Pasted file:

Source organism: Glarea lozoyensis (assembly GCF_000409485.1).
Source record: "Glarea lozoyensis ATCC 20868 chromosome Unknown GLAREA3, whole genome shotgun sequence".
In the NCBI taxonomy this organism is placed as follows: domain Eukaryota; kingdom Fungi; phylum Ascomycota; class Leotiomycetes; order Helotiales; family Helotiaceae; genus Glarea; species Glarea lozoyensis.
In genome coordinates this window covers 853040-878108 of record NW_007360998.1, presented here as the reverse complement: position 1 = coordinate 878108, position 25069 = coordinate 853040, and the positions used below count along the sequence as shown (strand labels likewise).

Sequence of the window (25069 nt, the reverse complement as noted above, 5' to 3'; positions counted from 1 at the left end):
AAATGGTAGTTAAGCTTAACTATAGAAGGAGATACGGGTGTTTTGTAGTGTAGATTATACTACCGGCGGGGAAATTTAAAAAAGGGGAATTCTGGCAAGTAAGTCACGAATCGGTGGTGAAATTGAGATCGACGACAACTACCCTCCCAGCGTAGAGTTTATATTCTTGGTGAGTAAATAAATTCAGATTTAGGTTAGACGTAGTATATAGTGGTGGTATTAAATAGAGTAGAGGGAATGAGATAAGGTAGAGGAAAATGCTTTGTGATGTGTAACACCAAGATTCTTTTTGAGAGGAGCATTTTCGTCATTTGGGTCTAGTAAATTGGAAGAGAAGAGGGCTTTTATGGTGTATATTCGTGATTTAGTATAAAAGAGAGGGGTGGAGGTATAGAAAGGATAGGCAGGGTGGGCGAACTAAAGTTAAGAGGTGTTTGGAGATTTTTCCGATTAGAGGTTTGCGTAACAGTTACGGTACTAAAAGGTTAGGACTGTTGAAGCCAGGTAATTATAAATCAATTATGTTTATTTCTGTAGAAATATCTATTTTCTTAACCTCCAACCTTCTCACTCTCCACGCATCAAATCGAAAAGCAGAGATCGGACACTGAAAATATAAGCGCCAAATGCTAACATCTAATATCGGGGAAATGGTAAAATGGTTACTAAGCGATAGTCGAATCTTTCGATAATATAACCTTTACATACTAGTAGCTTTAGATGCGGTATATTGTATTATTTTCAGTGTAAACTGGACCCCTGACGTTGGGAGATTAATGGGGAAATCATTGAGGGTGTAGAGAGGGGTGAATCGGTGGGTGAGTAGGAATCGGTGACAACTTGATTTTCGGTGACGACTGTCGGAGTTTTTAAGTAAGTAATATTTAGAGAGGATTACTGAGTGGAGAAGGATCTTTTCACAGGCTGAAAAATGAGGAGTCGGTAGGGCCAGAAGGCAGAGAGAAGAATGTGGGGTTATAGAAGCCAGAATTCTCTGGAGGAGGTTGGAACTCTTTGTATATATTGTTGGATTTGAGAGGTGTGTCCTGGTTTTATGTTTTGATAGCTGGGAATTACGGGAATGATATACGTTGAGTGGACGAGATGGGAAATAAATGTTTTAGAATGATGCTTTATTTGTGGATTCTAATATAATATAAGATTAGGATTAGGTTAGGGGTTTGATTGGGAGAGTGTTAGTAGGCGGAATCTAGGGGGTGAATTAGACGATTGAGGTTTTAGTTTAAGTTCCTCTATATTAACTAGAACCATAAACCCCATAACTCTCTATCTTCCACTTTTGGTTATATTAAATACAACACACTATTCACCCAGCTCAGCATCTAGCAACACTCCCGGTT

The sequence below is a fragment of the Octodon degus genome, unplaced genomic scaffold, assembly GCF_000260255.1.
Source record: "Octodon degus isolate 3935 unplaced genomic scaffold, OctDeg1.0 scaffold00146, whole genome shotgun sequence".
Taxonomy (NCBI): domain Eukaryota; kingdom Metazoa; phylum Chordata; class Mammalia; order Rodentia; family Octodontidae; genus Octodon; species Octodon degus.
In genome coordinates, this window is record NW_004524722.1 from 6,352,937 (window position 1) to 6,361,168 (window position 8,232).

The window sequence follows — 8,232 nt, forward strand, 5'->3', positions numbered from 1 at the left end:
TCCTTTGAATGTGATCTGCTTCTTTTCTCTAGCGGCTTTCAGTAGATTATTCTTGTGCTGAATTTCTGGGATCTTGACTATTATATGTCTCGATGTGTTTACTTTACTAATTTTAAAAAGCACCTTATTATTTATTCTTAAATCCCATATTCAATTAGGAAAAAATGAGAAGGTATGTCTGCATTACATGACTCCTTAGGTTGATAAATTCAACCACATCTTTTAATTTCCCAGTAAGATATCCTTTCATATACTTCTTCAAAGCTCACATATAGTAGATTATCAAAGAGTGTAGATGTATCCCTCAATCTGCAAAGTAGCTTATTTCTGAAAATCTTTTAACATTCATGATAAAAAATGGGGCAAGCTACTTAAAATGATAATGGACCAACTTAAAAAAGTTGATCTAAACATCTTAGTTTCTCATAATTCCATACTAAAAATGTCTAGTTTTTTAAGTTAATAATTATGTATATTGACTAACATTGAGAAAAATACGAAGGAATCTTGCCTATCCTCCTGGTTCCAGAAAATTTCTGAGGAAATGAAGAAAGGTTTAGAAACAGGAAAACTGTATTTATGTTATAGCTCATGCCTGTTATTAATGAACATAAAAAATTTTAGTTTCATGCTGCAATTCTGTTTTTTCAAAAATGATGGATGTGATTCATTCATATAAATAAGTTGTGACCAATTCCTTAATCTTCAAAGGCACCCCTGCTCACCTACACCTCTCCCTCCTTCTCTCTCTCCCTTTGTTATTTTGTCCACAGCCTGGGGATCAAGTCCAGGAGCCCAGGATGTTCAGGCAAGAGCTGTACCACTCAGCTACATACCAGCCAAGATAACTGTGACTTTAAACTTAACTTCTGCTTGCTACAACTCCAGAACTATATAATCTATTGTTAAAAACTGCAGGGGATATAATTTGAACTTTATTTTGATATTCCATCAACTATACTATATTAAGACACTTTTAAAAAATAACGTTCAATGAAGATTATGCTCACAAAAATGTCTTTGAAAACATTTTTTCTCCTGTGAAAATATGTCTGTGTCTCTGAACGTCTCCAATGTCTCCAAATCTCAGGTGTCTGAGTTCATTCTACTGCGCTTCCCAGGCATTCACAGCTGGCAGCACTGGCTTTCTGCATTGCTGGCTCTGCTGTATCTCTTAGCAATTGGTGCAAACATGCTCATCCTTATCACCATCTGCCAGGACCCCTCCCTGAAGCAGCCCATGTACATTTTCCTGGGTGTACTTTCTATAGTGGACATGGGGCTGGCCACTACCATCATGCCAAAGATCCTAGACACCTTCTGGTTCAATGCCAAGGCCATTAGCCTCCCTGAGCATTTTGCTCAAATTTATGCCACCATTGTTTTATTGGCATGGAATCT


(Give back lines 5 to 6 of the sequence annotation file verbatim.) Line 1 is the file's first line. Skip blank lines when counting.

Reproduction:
Sequence of the window (25069 nt, the reverse complement as noted above, 5' to 3'; positions counted from 1 at the left end):
AAATGGTAGTTAAGCTTAACTATAGAAGGAGATACGGGTGTTTTGTAGTGTAGATTATACTACCGGCGGGGAAATTTAAAAAAGGGGAATTCTGGCAAGTAAGTCACGAATCGGTGGTGAAATTGAGATCGACGACAACTACCCTCCCAGCGTAGAGTTTATATTCTTGGTGAGTAAATAAATTCAGATTTAGGTTAGACGTAGTATATAGTGGTGGTATTAAATAGAGTAGAGGGAATGAGATAAGGTAGAGGAAAATGCTTTGTGATGTGTAACACCAAGATTCTTTTTGAGAGGAGCATTTTCGTCATTTGGGTCTAGTAAATTGGAAGAGAAGAGGGCTTTTATGGTGTATATTCGTGATTTAGTATAAAAGAGAGGGGTGGAGGTATAGAAAGGATAGGCAGGGTGGGCGAACTAAAGTTAAGAGGTGTTTGGAGATTTTTCCGATTAGAGGTTTGCGTAACAGTTACGGTACTAAAAGGTTAGGACTGTTGAAGCCAGGTAATTATAAATCAATTATGTTTATTTCTGTAGAAATATCTATTTTCTTAACCTCCAACCTTCTCACTCTCCACGCATCAAATCGAAAAGCAGAGATCGGACACTGAAAATATAAGCGCCAAATGCTAACATCTAATATCGGGGAAATGGTAAAATGGTTACTAAGCGATAGTCGAATCTTTCGATAATATAACCTTTACATACTAGTAGCTTTAGATGCGGTATATTGTATTATTTTCAGTGTAAACTGGACCCCTGACGTTGGGAGATTAATGGGGAAATCATTGAGGGTGTAGAGAGGGGTGAATCGGTGGGTGAGTAGGAATCGGTGACAACTTGATTTTCGGTGACGACTGTCGGAGTTTTTAAGTAAGTAATATTTAGAGAGGATTACTGAGTGGAGAAGGATCTTTTCACAGGCTGAAAAATGAGGAGTCGGTAGGGCCAGAAGGCAGAGAGAAGAATGTGGGGTTATAGAAGCCAGAATTCTCTGGAGGAGGTTGGAACTCTTTGTATATATTGTTGGATTTGAGAGGTGTGTCCTGGTTTTATGTTTTGATAGCTGGGAATTACGGGAATGATATACGTTGAGTGGACGAGATGGGAAATAAATGTTTTAGAATGATGCTTTATTTGTGGATTCTAATATAATATAAGATTAGGATTAGGTTAGGGGTTTGATTGGGAGAGTGTTAGTAGGCGGAATCTAGGGGGTGAATTAGACGATTGAGGTTTTAGTTTAAGTTCCTCTATATTAACTAGAACCATAAACCCCATAACTCTCTATCTTCCACTTTTGGTTATATTAAATACAACACACTATTCACCCAGCTCAGCATCTAGCAACACTCCCGGTT